Yes, I mean the Software Manager. Then, after doing some kind of action that caused a refresh, it also shows the latest version of Opera, so it must have been just a refresh problem (closing and restarting it was not enough).
Regarding the package management: I agree with you that it's very comfortable to have all the software available with just a few clicks. If you don't have particular needs to update your system frequently, that's it. And maybe this is the case for 90% of the software you install on your system. But what about the case when you absolutely want/need the latest version of an application and it is not made available by the distribution maintainers?
Take Firefox for instance. I recently installed Linux Mint KDE 10, which is the latest stable one. However, the latest version of Firefox available for it is 3.6.x (I can't remember precisely). No sign of Firefox 4 or 5. What should I do if I really want a newer version of Firefox? First of all I feel uncomfortable now, because I have to do something different from the "normal process"... and I have to learn something new. After passing the first psychological block, I start to think and search for a solution. The most natural way I can think of to solve the problem is to go to the official Firefox website and download the application from there. Then, some considerations follows:
- first of all, I am back to the "Windows way" of installing the software; so, the benefit of using the package management has been lost
- secondly, what often happens is that there's no single "Linux download" on the author website, but many of them... depending on your distribution; and what about the case when your distribution/version is not present? This is not the case of Firefox (which only presents you a single "Linux version")
- then, another problem: there's no standard way for packaging applications outside the world of package management: someone lets you download an executable with an installer (just like the Windows world, except for the fact that often the installer is text-only), someone gives you a tgz archive, someone else (like Mozilla) a tar.bz one, other times you're provided with .deb/.rpm packages, and so on...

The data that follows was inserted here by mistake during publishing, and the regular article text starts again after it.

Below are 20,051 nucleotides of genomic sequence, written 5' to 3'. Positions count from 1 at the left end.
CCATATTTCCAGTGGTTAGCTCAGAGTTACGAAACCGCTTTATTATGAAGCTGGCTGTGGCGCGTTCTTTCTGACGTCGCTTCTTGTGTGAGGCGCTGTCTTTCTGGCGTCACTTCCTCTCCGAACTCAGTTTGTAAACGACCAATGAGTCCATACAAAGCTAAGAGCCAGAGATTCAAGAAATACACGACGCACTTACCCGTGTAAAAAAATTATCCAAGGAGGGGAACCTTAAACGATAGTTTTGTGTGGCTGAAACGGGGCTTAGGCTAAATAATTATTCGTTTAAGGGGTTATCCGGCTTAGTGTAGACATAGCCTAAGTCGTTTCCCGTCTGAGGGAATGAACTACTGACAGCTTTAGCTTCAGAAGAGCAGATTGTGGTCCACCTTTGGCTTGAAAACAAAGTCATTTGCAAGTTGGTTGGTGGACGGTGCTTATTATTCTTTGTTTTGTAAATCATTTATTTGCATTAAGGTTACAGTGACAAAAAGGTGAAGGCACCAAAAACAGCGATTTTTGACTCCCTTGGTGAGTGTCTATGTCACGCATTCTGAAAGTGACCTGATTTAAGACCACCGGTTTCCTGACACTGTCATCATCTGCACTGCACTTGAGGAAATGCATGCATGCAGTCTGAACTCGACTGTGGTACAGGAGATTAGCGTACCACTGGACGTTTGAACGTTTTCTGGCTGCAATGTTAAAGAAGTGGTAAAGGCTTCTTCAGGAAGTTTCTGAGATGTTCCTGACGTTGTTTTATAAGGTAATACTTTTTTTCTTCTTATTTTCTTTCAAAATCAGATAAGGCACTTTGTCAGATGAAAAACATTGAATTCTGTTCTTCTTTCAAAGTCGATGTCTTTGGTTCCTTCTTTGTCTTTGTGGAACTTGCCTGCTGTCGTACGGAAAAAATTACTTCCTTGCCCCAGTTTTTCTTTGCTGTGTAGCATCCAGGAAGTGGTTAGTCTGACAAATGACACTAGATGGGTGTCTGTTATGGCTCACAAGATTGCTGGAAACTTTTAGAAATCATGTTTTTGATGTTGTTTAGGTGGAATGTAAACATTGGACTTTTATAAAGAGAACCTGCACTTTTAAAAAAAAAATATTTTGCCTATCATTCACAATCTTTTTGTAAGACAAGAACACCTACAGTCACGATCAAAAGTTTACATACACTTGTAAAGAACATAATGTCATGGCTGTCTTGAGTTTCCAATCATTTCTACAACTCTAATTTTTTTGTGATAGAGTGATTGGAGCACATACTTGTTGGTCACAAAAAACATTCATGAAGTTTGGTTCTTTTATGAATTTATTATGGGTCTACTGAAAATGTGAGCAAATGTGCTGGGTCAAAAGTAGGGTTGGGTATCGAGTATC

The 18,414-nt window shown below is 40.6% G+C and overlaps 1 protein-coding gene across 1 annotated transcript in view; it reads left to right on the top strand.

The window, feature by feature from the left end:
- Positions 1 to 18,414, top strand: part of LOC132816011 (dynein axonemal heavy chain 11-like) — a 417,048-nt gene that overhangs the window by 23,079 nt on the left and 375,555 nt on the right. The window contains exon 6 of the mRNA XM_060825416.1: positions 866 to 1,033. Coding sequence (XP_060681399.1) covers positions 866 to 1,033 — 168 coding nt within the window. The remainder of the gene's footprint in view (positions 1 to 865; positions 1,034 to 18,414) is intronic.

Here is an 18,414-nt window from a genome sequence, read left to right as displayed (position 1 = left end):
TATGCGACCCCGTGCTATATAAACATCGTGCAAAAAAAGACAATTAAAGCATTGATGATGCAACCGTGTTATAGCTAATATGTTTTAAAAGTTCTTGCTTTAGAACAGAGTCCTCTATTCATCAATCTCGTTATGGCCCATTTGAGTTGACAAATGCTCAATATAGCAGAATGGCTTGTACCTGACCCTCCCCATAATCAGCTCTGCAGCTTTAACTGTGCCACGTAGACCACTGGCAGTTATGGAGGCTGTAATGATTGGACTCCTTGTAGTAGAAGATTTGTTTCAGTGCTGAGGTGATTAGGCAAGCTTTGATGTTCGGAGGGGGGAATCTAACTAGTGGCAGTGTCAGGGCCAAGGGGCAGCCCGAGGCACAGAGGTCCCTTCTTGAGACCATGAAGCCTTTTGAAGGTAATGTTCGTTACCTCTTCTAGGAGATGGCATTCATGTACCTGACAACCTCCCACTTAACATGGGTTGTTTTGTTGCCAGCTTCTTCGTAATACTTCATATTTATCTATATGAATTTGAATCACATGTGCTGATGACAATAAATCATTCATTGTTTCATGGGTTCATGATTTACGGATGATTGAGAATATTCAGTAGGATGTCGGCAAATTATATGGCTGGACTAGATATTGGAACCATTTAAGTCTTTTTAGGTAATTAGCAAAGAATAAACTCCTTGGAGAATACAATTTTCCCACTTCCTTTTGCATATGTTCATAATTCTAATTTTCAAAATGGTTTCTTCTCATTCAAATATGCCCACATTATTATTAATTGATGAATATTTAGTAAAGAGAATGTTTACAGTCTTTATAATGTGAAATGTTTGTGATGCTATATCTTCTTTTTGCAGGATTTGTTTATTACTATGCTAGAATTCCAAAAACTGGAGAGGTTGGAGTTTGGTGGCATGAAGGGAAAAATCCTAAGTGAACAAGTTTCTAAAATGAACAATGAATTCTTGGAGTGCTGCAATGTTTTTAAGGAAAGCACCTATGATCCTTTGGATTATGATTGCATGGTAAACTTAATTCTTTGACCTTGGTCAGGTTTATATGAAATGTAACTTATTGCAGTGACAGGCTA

- in any case, you have to remember to uninstall the package provided by your distribution before installing what you have downloaded by yourself; and what about those terrible cases in which you can't remove a package because it's needed by other packages? Or when you must remove other packages together with that you want to remove, with the possibility that something else breaks? (I don't know if such kind of problems still occur today, but they did in the past...)
One final problem I find is that often the package maintainers enjoy to move things around (some files here, other files there, etc.); so you find yourself in situations where you are trying to configure a software following an administration guide and you can't find things because you installed the software using the package management of your distribution and the files are placed in different directories... and this becomes annoying when the package maintainer, after moving things around, forgot to adjust something in order to make all work as it should (my most recent experience of this type was with the installation and configuration of Bugzilla on a Debian Sid... after one day of troubles, I removed the distribution package, downloaded and installed the application directly from the Mozilla website and in a couple of hours all was working fine...).
Sometimes also happens that some complex software is packaged the wrong way. For instance, with Linux Mint 10 KDE the Eclipse is packaged wrong: when I try to apply some updates from its own built-in update manager, I get conflicts. Moreover, I think that in cases like this, the distribution package management and the built-in Eclipse plugin management can hardly live together, so I find the distribution packages useless and even harmful in these cases.
So, my own experience makes me think that package management is a great idea in theory. It's also very powerful in practice as long as your distribution is maintained and kept up-to-date (and the maintainers do a good job). This is especially true for servers and for embedded devices (like NASes, routers, etc.). But when you're dealing with a desktop PC and your distribution starts to become old/unsupported (and, unfortunately, this happens quite rapidly, much more than in the Windows world...), troubles start to arise and the time I have to spend to administrate my system increases a lot. Even if I consider myself a "power" user (I work with PCs all the day, I'm a software engineer) and I like to experiment and get my hands dirty on computers, I can hardly accept to be forced to do that on my everyday use of a computer, especially since the time Windows became a stable and productive operating system (that is, from Windows 2000/XP on).
Nevertheless, today I'm here to give Linux another chance for my desktop (although just in a virtual machine) and my choice was to try Linux Mint 10 KDE. It seems like a good distribution and I like the intentions of the maintainers. So I follow their work with interest.